UNL's Kaylee Everly second in national Hearst competition

Released on 06/16/2014, at 2:00 AM
Office of University Communications
University of Nebraska–Lincoln
Lincoln, Neb., June 16th, 2014 —
Kaylee Everly
Kaylee Everly

            University of Nebraska-Lincoln journalism student Kaylee Everly of Fremont placed second in the multimedia competition at the 54th annual Hearst Journalism Awards Program's National Championships held in Washington, D.C., June 2-5.

            Everly was one of 29 finalists to participate in writing, radio, television, multimedia and photojournalism. Earlier this year, she finished first in the news and multimedia III enterprise competition and sixth in the multimedia I features competition to qualify for the championship round.

            Overall, UNL finished second in the Intercollegiate Multimedia Competition; fourth in the Intercollegiate Broadcast News Competition; and 10th in the Intercollegiate Photojournalism Competition.

            The Hearst Championships are the culmination of the 2013-14 Journalism Awards Program, which are held in 105 member colleges and universities of the Association of Schools of Journalism and Mass Communication with accredited undergraduate journalism programs.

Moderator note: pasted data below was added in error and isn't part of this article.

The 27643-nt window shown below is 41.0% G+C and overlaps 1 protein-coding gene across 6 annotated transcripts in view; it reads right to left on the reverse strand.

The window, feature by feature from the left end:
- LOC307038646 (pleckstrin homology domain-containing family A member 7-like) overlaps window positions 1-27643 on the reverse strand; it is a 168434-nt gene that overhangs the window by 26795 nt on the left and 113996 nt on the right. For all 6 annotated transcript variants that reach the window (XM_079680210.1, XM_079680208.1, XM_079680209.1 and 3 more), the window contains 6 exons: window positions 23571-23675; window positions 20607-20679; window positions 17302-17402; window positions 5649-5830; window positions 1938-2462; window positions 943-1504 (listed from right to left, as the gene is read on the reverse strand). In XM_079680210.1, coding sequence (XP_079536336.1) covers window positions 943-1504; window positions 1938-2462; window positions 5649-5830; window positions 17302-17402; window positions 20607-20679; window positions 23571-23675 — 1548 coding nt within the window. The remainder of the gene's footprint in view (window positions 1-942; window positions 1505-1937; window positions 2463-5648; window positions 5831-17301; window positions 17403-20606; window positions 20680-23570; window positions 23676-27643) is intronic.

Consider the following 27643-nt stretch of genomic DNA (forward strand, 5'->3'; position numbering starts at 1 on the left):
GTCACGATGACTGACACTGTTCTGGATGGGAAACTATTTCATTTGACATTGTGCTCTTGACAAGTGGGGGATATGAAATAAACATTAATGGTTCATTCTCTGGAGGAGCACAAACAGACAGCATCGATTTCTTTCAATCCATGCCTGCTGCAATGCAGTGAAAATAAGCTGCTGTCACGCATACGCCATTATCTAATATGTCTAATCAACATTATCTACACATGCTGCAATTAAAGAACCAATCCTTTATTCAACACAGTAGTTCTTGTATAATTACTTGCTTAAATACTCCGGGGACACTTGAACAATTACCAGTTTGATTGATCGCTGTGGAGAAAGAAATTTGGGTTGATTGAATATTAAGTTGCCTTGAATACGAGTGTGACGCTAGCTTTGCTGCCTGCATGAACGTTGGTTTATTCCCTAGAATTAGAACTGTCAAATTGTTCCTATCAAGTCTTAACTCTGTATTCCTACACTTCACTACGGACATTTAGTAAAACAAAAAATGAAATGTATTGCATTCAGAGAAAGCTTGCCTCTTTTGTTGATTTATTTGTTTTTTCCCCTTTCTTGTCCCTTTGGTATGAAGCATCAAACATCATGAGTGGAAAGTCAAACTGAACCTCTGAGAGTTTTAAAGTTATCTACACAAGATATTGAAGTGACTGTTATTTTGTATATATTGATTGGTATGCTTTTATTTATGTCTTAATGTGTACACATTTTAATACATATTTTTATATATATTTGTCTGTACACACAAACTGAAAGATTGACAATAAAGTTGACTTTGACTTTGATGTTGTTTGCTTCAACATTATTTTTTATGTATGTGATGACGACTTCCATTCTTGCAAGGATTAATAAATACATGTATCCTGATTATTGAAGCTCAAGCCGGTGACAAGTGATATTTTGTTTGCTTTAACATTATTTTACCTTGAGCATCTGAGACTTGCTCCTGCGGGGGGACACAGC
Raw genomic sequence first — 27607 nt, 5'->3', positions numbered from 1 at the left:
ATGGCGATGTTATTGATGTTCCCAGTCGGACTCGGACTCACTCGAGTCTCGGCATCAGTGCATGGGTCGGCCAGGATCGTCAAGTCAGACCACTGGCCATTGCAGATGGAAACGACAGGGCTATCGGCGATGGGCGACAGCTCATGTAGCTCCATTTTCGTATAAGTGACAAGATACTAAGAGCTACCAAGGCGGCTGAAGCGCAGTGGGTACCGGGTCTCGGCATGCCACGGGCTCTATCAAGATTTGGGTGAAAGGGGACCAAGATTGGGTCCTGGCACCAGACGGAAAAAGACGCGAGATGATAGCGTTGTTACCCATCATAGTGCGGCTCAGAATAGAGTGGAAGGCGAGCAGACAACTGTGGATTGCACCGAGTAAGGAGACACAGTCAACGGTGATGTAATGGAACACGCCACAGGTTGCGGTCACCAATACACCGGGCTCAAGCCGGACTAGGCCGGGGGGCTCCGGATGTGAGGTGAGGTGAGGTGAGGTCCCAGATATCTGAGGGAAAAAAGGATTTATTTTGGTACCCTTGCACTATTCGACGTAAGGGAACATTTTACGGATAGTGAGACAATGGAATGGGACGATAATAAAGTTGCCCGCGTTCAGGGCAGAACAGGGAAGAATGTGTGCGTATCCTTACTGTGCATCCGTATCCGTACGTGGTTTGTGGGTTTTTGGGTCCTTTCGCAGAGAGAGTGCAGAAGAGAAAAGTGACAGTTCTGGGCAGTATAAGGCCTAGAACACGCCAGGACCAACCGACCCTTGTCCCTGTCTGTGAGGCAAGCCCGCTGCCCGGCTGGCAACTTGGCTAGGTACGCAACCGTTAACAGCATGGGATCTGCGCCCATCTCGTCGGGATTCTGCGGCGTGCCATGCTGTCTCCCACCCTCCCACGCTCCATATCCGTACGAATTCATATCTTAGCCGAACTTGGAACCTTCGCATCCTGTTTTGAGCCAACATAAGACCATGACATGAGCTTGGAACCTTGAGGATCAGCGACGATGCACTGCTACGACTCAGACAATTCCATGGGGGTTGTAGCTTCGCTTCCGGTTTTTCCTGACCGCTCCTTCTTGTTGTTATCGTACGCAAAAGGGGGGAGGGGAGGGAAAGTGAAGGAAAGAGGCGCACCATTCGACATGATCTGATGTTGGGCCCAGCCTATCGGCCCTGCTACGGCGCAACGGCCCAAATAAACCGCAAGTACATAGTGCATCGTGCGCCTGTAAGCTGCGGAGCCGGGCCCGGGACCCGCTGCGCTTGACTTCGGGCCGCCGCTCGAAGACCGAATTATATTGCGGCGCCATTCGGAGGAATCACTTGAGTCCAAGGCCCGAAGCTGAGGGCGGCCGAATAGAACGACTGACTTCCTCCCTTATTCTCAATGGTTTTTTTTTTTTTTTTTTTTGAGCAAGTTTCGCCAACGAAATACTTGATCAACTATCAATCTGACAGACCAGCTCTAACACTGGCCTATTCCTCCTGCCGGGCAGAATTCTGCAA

In 2012, Everly finished fifth in the Hearst multimedia team reporting competition; and in 2013 placed first in the Omaha World-Herald photojournalism shootout competition and second in the College Photographer of the Year competition.

            Everly is a senior in the UNL College of Journalism and Mass Communications. Through the Howard Buffett Fund, she has traveled to Kyrgyzstan, India, Brazil, Ethiopia, the Dominican Republic and Indonesia. She has held internships at the Dubuque (Iowa) Telegraph Herald, the Omaha World-Herald and the Hutchinson (Kan.) News. Everly has also served as a staff photographer at UNL's student newspaper, the Daily Nebraskan.

            The Journalism Awards Program is funded and administered by the William Randolph Hearst Foundation. The program has awarded nearly $1 billion to numerous educational programs, health and medical care, human services and the arts in every state.

Writer: Marilyn Hahn, College of Journalism and Mass Communications

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